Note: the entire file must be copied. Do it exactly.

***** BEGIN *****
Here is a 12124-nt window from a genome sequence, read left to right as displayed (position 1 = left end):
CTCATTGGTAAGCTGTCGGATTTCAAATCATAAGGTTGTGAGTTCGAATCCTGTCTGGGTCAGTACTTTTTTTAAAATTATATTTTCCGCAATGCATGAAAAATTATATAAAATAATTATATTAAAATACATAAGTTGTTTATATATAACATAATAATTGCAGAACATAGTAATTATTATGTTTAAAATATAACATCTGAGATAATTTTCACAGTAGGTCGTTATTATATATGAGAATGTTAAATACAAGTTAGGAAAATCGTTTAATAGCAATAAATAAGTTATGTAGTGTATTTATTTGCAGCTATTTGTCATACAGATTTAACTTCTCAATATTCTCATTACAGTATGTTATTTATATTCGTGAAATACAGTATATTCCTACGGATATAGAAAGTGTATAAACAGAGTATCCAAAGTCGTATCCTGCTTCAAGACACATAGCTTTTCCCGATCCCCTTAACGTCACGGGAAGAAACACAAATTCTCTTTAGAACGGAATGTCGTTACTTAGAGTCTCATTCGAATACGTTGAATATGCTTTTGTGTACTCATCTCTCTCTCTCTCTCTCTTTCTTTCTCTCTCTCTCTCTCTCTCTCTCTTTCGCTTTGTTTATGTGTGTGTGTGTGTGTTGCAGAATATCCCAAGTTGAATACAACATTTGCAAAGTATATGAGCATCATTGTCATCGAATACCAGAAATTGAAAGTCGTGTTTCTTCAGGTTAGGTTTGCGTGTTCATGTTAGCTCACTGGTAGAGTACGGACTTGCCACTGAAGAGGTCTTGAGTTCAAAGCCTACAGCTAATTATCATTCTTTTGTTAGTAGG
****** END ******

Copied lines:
Here is a 12124-nt window from a genome sequence, read left to right as displayed (position 1 = left end):
CTCATTGGTAAGCTGTCGGATTTCAAATCATAAGGTTGTGAGTTCGAATCCTGTCTGGGTCAGTACTTTTTTTAAAATTATATTTTCCGCAATGCATGAAAAATTATATAAAATAATTATATTAAAATACATAAGTTGTTTATATATAACATAATAATTGCAGAACATAGTAATTATTATGTTTAAAATATAACATCTGAGATAATTTTCACAGTAGGTCGTTATTATATATGAGAATGTTAAATACAAGTTAGGAAAATCGTTTAATAGCAATAAATAAGTTATGTAGTGTATTTATTTGCAGCTATTTGTCATACAGATTTAACTTCTCAATATTCTCATTACAGTATGTTATTTATATTCGTGAAATACAGTATATTCCTACGGATATAGAAAGTGTATAAACAGAGTATCCAAAGTCGTATCCTGCTTCAAGACACATAGCTTTTCCCGATCCCCTTAACGTCACGGGAAGAAACACAAATTCTCTTTAGAACGGAATGTCGTTACTTAGAGTCTCATTCGAATACGTTGAATATGCTTTTGTGTACTCATCTCTCTCTCTCTCTCTCTTTCTTTCTCTCTCTCTCTCTCTCTCTCTCTTTCGCTTTGTTTATGTGTGTGTGTGTGTGTTGCAGAATATCCCAAGTTGAATACAACATTTGCAAAGTATATGAGCATCATTGTCATCGAATACCAGAAATTGAAAGTCGTGTTTCTTCAGGTTAGGTTTGCGTGTTCATGTTAGCTCACTGGTAGAGTACGGACTTGCCACTGAAGAGGTCTTGAGTTCAAAGCCTACAGCTAATTATCATTCTTTTGTTAGTAGG